Effects of Dietary Fat with or Without Nicotinic Acid on Nutrient Flow to the Duodenum of Dairy Cows

R. A. Christensen, T. R. Overton, J. H. Clark, J. K. Drackley, D. R. Nelson, S. A. Blum

Research output: Contribution to journalArticlepeer-review

Abstract

Four Holstein cows, fitted with ruminal and duodenal cannulas, were utilized in a 4 × 4 Latin square design to investigate the effects of supplementing nicotinic acid to diets that contained 35% alfalfa haylage, 15% corn silage, and either 50% of a low fat concentrate or 10% whole raw soybeans and 40% of a high fat concentrate containing tallow. Treatments in a 2 × 2 arrangement were 1) low fat, no supplemental nicotinic acid; 2) low fat, 12 g/d of nicotinic acid; 3) high fat, no supplemental nicotinic acid; and 4) high fat, 12 g/d of nicotinic acid. The DMI and OM apparently and truly digested in the rumen and apparently digested postruminally were not different among treatments. Addition of fat to the diet decreased the concentration of total VFA in ruminal fluid but did not alter the molar proportions of any of the VFA; supplementation of nicotinic acid tended to decrease the molar proportion of acetate. Amounts of NAN, microbial N, nonammonia nonmicrobial N, and AA that flowed to the duodenum were similar among diets. The concentration of urea N in plasma decreased, and concentrations of cholesterol and triglycerides increased, when cows were fed supplemental fat. Milk composition and production of milk, 4% FCM, and milk components were not altered by addition of fat or nicotinic acid to the diet. Supplementation of fat or nicotinic acid to diets of dairy cows was not beneficial in this experiment.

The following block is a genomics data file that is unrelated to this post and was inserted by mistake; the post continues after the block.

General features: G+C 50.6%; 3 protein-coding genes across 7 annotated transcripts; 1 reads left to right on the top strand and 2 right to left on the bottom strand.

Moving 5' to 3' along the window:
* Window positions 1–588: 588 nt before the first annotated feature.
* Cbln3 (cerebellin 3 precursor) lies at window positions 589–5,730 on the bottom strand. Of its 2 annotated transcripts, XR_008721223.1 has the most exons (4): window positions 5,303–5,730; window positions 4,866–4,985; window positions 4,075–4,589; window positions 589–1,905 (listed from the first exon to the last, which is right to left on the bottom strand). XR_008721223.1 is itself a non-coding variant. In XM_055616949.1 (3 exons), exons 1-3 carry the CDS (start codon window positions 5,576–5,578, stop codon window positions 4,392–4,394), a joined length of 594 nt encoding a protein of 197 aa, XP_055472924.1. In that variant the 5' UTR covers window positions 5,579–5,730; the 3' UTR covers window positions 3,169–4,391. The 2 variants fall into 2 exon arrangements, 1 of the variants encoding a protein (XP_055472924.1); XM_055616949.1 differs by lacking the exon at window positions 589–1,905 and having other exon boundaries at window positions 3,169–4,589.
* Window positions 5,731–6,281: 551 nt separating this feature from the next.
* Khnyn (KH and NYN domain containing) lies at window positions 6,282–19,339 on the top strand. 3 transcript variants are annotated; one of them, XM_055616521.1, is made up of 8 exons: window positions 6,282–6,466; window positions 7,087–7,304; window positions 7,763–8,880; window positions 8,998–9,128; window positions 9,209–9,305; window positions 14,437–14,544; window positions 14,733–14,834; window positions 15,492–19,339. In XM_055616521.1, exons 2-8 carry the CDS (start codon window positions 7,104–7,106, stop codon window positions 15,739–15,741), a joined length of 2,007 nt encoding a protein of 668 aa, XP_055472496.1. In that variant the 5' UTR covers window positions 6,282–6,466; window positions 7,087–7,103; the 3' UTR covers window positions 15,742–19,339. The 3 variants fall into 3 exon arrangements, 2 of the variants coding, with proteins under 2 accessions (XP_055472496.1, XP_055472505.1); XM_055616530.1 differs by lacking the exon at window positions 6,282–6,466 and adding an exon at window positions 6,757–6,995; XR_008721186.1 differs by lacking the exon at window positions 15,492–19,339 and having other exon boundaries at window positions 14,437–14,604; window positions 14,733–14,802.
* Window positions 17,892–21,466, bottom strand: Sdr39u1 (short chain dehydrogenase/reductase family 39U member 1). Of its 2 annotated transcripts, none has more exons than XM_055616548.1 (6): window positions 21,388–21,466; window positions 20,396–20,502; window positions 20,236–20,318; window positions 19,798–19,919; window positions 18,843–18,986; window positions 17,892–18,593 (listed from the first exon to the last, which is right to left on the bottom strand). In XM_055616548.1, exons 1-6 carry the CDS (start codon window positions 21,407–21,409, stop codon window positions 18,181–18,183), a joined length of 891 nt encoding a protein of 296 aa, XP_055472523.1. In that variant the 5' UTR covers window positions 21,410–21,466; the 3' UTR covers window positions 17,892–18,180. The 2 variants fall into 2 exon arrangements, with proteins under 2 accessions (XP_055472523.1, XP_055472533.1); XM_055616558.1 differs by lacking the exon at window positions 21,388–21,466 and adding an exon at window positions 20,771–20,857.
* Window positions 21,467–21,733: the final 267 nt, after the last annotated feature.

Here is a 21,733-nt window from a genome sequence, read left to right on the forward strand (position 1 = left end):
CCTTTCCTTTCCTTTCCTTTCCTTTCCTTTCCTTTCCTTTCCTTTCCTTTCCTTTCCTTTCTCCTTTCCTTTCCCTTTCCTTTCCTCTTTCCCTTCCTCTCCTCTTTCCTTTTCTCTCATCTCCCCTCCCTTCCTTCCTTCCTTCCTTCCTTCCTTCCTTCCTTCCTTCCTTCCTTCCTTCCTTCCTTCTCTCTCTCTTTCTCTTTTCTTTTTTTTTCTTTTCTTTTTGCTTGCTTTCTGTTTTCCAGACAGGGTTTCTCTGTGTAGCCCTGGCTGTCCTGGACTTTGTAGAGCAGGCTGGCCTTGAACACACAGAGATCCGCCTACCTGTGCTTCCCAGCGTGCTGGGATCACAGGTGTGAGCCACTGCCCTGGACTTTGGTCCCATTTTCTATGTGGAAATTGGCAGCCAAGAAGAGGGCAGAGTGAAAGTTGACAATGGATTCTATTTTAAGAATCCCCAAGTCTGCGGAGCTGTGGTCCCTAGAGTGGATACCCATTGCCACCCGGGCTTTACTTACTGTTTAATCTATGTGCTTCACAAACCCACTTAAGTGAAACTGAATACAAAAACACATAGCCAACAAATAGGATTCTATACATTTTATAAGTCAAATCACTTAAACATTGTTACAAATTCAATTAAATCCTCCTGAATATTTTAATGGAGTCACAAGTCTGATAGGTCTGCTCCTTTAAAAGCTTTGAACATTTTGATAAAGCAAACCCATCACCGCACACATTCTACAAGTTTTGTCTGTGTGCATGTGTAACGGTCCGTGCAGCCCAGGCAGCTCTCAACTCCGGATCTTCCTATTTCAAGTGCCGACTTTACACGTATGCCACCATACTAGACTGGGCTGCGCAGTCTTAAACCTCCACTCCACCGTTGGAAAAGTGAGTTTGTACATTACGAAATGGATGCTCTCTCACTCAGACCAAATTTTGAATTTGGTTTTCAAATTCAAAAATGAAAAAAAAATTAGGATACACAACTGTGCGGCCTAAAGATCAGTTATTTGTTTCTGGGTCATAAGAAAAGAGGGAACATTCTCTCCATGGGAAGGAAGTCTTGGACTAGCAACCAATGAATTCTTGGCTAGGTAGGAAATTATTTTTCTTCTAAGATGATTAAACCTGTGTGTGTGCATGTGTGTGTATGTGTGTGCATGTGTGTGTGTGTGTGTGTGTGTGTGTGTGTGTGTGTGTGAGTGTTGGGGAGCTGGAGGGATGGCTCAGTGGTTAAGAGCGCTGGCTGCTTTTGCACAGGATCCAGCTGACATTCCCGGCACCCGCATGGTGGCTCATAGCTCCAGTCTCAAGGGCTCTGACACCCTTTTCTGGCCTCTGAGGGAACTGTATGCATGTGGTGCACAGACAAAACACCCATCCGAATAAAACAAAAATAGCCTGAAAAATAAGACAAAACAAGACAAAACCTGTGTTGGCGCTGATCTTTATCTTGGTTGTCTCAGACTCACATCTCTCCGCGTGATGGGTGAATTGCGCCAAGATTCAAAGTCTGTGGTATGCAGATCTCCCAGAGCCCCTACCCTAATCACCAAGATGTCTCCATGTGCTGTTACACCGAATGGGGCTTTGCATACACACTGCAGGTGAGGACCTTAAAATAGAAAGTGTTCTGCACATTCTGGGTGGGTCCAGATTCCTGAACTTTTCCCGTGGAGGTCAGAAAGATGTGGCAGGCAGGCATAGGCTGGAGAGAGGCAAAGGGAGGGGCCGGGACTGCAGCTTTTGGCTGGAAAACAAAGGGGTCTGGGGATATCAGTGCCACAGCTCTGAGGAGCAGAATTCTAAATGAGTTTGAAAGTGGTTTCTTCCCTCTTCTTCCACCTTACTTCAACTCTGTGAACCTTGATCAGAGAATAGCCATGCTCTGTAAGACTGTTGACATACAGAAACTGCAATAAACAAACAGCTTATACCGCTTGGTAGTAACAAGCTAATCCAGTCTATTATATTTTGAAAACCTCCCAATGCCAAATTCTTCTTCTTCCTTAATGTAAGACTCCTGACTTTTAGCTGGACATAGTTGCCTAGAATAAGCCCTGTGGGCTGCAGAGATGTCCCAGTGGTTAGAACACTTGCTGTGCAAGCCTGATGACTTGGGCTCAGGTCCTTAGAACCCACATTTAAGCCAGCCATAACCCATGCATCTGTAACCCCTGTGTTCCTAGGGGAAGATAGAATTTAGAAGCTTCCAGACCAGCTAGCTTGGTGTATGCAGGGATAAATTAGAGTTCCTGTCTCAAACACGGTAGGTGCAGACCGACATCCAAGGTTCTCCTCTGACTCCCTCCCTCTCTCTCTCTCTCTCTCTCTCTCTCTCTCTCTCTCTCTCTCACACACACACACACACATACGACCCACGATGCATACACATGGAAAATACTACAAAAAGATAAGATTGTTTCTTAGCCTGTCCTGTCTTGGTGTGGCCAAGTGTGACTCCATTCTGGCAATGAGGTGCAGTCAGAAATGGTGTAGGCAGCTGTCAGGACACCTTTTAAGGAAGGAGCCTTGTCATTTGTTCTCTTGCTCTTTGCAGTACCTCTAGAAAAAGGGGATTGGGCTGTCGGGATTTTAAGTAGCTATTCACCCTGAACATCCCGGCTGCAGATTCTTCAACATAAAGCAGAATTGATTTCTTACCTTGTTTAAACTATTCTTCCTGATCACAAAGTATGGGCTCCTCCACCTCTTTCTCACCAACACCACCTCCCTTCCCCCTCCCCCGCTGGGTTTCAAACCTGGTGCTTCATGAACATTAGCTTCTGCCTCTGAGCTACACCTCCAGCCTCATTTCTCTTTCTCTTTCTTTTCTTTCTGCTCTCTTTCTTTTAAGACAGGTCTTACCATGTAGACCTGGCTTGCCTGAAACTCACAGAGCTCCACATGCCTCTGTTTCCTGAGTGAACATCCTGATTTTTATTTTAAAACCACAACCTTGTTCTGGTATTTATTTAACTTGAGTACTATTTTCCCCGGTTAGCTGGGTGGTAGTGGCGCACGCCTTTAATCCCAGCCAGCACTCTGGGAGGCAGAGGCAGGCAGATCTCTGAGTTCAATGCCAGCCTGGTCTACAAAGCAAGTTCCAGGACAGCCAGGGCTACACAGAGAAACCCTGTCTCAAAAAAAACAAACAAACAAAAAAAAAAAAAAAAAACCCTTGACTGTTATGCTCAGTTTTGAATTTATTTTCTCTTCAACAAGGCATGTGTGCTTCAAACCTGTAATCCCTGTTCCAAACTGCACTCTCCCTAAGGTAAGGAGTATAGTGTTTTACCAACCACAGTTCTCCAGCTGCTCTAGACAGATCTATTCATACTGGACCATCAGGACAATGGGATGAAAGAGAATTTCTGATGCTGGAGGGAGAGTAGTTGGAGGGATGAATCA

Original languageEnglish (US)
Pages (from-to)1410-1424
Number of pages15
JournalJournal of Dairy Science
Volume79
Issue number8
DOIs
StatePublished - 1996

Keywords

  • Dairy cows
  • Dietary fat
  • Nicotinic acid
  • Nutrient passage to intestine

ASJC Scopus subject areas

  • Food Science
  • Animal Science and Zoology
  • Genetics

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